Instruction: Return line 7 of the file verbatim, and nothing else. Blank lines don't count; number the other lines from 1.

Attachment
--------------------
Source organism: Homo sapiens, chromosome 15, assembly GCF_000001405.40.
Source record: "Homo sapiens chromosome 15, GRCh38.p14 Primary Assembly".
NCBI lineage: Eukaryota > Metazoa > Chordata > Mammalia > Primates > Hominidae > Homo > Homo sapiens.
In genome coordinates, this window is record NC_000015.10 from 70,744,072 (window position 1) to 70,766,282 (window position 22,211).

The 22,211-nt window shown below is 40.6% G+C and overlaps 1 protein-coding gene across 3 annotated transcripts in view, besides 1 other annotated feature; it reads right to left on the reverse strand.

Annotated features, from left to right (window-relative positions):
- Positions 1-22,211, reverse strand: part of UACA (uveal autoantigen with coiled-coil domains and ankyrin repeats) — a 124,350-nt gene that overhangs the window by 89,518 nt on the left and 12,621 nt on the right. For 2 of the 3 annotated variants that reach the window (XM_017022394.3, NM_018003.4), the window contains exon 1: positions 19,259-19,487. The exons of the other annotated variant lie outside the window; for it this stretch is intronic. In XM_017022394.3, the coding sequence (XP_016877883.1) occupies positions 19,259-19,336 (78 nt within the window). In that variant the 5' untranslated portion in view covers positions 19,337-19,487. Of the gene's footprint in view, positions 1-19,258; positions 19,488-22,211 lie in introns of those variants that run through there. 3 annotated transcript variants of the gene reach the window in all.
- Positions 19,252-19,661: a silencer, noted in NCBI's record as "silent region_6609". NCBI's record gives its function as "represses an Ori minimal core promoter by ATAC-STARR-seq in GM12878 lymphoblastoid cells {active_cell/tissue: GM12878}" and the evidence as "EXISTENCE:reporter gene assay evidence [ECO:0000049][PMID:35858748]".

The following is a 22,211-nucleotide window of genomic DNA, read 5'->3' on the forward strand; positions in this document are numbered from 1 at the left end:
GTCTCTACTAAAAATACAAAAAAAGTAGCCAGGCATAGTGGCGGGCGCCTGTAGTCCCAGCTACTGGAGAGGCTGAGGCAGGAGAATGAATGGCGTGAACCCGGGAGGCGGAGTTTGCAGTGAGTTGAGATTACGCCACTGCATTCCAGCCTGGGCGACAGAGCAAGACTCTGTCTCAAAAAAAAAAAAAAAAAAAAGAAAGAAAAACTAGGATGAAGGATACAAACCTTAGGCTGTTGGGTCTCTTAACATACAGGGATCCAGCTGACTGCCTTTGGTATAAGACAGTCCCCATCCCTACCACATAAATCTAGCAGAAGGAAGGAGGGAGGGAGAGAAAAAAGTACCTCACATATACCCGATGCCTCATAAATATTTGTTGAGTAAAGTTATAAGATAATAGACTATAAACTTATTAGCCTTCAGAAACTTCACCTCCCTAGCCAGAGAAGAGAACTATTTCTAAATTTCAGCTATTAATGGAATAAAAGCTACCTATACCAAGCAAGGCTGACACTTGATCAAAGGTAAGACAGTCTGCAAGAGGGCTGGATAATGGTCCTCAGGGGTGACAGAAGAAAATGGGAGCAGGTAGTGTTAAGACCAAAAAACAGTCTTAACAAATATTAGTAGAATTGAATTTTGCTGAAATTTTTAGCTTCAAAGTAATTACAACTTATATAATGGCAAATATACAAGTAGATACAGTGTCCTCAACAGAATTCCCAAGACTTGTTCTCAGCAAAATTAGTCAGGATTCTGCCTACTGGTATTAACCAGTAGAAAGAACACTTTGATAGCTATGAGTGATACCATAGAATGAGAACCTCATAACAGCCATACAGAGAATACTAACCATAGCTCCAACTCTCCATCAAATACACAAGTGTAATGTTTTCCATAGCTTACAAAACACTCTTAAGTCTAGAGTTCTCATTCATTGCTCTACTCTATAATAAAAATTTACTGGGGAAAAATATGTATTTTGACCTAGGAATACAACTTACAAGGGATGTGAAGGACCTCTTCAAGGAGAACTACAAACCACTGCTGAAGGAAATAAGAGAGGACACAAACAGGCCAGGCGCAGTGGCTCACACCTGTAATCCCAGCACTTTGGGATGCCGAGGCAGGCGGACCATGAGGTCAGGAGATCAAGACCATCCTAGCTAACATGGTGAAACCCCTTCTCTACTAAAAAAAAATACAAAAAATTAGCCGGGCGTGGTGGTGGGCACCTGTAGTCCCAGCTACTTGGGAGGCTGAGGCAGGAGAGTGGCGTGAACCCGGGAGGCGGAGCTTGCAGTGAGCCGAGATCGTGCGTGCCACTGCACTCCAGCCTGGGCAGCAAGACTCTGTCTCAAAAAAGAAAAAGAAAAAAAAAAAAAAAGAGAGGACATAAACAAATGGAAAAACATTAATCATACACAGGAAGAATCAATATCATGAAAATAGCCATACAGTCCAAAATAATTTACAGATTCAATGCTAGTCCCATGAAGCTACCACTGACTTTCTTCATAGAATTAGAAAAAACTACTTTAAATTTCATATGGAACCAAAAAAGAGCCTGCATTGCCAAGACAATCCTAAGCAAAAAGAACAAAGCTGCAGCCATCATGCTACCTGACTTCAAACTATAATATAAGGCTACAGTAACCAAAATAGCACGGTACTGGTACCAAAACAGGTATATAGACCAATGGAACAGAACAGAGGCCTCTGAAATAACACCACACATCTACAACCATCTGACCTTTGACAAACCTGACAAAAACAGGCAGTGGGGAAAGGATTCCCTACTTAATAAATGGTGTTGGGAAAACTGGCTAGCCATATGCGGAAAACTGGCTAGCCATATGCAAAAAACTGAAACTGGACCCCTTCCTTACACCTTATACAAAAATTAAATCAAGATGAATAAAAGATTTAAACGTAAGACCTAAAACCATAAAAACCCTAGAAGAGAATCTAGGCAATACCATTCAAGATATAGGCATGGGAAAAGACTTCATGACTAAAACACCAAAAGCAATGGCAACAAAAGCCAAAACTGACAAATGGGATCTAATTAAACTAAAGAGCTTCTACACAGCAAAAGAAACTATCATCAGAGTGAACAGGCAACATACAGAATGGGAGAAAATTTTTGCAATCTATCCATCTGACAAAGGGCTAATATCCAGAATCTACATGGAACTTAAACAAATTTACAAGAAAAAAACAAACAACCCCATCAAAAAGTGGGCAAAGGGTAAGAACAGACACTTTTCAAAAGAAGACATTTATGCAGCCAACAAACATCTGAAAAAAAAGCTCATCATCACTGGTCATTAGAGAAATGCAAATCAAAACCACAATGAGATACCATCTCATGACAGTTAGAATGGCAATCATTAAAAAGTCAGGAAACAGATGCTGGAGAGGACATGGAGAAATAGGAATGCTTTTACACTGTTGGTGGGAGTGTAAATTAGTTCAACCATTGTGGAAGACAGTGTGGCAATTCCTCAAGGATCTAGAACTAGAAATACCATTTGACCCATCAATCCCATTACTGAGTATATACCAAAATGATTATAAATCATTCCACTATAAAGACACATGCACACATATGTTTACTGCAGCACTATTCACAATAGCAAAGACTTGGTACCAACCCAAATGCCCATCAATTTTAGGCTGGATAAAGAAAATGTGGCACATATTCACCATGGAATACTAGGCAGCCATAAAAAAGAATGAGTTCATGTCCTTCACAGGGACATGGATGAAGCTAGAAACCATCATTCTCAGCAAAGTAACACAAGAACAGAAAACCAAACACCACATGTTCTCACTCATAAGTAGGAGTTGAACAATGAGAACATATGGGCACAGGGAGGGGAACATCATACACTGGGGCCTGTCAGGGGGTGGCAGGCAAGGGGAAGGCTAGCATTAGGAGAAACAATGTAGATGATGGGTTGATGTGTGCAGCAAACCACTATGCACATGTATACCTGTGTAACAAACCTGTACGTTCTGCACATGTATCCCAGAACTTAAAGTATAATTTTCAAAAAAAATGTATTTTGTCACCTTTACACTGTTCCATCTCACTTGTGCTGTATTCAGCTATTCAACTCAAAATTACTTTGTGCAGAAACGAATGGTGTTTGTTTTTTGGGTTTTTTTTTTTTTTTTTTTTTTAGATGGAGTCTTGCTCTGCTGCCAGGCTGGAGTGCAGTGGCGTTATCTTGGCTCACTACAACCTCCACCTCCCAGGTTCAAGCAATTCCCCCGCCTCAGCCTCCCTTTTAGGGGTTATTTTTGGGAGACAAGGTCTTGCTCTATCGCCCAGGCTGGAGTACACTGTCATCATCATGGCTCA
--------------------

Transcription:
- Positions 1-22,211, reverse strand: part of UACA (uveal autoantigen with coiled-coil domains and ankyrin repeats) — a 124,350-nt gene that overhangs the window by 89,518 nt on the left and 12,621 nt on the right. For 2 of the 3 annotated variants that reach the window (XM_017022394.3, NM_018003.4), the window contains exon 1: positions 19,259-19,487. The exons of the other annotated variant lie outside the window; for it this stretch is intronic. In XM_017022394.3, the coding sequence (XP_016877883.1) occupies positions 19,259-19,336 (78 nt within the window). In that variant the 5' untranslated portion in view covers positions 19,337-19,487. Of the gene's footprint in view, positions 1-19,258; positions 19,488-22,211 lie in introns of those variants that run through there. 3 annotated transcript variants of the gene reach the window in all.